Duke Energy of North Carolina is a diversified electric company that that still relies on fossil fuel operations, but the industry giant is also embracing sustainable energy (perhaps egged on by another sustainability-minded utility operating in the Southeast, Progress Energy). Duke is into wind power in Wyoming, and last year the company announced that it will build between 100 and 400 mini solar power plants throughout North Carolina over the next two years.
Duke launched the program last October with four installations, and this week they announced plans for ten new solar power installations at schools, government facilities, and private businesses. Among the advantages Duke sees in distributed solar is the idea that people can see the installations during the course of their day, and familiarity will foster a better understanding of solar energy’s potential for growth. Now, if only Duke could do something about that pesky U.S. Chamber of Commerce…
Duke Energy and the Future of Sustainable Power
Duke has put its corporate profile where its mouth is when it comes to transitioning to an energy future reliant on solar and other sustainable power. The company, one of the largest utilities in the U.S., withdrew from the National Association of Manufacturers last year in part due to the trade organization’s stance against greenhouse gas regulation. Duke also withdrew from the American Coalition for Clean Coal Energy (remember the notorious Clean Coal Carolers?) for similar reasons. That’s why heads turned earlier this week when Duke CEO Jim Rogers left the board of the U.S. Chamber of Commerce. As it turned out the move was a routine rotation, but Rogers has been a critic of the Chamber’s obstructionism. Other major U.S. energy companies have already withdrawn their membership over the Chamber’s cockeyed position on climate change including PG&E, Exelon, PSEG, and PNM Resources.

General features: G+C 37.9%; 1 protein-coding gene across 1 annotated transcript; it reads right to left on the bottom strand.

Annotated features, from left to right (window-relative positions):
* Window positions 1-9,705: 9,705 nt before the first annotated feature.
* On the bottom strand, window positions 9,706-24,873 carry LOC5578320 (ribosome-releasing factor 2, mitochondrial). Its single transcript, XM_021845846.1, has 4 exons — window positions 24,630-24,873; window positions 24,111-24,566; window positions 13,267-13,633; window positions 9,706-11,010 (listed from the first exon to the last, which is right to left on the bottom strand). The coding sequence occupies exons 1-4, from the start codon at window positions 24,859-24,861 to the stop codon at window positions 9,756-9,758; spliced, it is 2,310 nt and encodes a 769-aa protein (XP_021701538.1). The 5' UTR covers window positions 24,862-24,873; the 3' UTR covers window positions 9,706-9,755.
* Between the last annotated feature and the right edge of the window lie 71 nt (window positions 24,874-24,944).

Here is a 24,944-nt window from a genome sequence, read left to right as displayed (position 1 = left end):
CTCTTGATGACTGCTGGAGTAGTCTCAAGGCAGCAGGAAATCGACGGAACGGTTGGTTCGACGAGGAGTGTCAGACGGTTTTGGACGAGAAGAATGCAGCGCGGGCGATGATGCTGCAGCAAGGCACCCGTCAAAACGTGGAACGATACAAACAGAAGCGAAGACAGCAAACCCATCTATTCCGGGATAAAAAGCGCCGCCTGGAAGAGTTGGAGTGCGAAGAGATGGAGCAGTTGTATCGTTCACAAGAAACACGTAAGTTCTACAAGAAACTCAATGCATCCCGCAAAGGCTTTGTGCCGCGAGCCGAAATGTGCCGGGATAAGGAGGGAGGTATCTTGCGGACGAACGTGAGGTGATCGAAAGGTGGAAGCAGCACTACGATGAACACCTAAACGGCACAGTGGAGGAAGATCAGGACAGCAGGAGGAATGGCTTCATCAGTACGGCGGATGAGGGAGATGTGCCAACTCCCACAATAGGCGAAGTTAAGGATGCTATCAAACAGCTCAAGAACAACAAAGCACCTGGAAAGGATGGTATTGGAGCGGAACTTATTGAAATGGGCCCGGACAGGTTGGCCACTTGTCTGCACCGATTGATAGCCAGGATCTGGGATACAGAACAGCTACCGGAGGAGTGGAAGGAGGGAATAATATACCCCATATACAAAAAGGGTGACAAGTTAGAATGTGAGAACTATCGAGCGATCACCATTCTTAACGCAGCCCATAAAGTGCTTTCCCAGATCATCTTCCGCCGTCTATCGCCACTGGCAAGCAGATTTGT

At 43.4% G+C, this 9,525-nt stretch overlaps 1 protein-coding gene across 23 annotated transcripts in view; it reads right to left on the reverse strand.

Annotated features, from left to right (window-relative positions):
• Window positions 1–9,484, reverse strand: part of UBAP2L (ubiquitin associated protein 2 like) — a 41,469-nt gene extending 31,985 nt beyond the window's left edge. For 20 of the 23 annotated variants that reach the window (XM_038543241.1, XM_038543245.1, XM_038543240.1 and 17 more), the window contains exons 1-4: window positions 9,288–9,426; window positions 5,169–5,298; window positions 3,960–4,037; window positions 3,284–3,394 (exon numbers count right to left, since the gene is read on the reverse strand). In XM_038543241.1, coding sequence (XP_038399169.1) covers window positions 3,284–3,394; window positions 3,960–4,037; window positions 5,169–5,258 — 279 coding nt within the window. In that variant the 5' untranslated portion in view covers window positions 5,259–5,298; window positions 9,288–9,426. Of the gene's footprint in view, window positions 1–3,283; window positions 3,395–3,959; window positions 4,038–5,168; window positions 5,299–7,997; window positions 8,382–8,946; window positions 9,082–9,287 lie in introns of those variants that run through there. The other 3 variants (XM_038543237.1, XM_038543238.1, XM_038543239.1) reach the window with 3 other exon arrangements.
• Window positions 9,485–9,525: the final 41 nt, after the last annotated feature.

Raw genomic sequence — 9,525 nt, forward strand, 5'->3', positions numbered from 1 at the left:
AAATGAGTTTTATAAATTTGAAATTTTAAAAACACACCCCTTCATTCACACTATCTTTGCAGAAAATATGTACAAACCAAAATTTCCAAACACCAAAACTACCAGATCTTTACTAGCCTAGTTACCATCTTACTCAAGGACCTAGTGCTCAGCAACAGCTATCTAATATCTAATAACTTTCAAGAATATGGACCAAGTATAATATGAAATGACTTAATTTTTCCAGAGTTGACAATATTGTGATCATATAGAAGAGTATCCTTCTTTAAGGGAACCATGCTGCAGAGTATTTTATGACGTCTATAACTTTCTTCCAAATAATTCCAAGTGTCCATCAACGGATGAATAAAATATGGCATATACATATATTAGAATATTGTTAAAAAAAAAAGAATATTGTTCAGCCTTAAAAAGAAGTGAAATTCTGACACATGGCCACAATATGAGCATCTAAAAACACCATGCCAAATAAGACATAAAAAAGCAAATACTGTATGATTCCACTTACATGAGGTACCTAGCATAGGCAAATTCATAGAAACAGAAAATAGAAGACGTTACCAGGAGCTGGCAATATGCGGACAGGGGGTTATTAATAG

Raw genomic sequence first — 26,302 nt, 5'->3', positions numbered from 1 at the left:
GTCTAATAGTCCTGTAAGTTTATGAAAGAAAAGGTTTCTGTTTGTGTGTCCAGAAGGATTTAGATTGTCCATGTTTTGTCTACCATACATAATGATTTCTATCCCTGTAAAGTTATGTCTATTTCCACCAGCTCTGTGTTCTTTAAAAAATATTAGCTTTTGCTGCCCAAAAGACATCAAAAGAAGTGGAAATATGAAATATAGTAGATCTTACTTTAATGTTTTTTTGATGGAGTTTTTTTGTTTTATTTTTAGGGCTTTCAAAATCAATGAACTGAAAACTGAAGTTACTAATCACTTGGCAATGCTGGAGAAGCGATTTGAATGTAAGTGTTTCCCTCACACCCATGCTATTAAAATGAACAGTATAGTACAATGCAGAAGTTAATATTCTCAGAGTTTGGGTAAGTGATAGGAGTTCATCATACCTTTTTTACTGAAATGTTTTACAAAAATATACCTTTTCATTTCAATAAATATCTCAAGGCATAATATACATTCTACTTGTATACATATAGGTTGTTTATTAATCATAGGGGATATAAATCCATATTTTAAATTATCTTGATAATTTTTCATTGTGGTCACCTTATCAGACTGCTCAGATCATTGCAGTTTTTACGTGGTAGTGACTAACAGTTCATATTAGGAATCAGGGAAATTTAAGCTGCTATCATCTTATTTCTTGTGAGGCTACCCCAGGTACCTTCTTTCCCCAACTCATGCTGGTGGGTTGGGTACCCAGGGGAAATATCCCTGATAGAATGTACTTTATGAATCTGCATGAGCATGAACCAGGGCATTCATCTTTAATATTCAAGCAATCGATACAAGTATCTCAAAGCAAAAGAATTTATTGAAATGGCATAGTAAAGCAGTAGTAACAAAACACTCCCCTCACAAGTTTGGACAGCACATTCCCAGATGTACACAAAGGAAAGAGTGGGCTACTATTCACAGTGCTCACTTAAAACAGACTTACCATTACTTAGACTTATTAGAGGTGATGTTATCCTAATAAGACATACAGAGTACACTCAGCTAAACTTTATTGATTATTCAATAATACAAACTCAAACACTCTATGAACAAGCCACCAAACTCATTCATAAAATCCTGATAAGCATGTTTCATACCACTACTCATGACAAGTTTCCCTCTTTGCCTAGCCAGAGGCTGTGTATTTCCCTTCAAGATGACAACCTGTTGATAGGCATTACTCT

Sustainability and the U.S. Chamber of Commerce
Rogers doesn’t seem to be in a hurry to give up on the Chamber, citing the possibility of changing its direction on climate legislation from within. Hopefully he’s prepared to “duke” it out (hahaha sorry, couldn’t resist) with some top decision makers at the Chamber, or at least shake some sense into them. Unfortunately, Chamber CEO Thomas J. Donohue’s hysterical reaction to the new Democratic campaign finance reform proposals doesn’t provide much evidence of clear thinking in the organization (especially since the Democrat he lit into was named “Legislator of the Year” by a local Chamber of Commerce). Also, according to a recent article in Think Progress, Chamber of Commerce political director Bill Miller was among those meeting with Karl Rove and Wall Street execs last week to make strategy on killing another crucial legislative drive, financial reform. Wow, the U.S. Chamber of Commerce is taking advice from the notoriously discredited Karl Rove — hey, who’s side are they on, anyways?
Whose Side is the U.S. Chamber of Commerce On?
Given its position on climate change, it does not seem that the U.S. Chamber of Commerce is for the U.S. Navy’s sustainability drive, part of which involves a push to adopt sustainable biofuels for fighter jets. Ditto for the U.S. Air Force and biofuels. An all-out push for getting the U.S. military off fossil fuels is the key to future security, but don’t take my word for it, check out what the entire U.S. Department of Defense says about climate change. And if the Iraq Oil War wasn’t a wakeup call then perhaps this is: according to an article last week in the New York Times, China (yep, the one that buys a lot of oil) is expanding its naval defense to include Mideast oil ports for the first time ever. How nice it would be not to have to worry about all those overseas oil supplies so much — so how about getting on board, Chamber of Commerce?
Image: Ten by The Truth About… on flickr.com.
Tina Casey specializes in military and corporate sustainability, advanced technology, emerging materials, biofuels, and water and wastewater issues. Tina’s articles are reposted frequently on Reuters, Scientific American, and many other sites. You can also follow her on Twitter @TinaMCasey and Google+.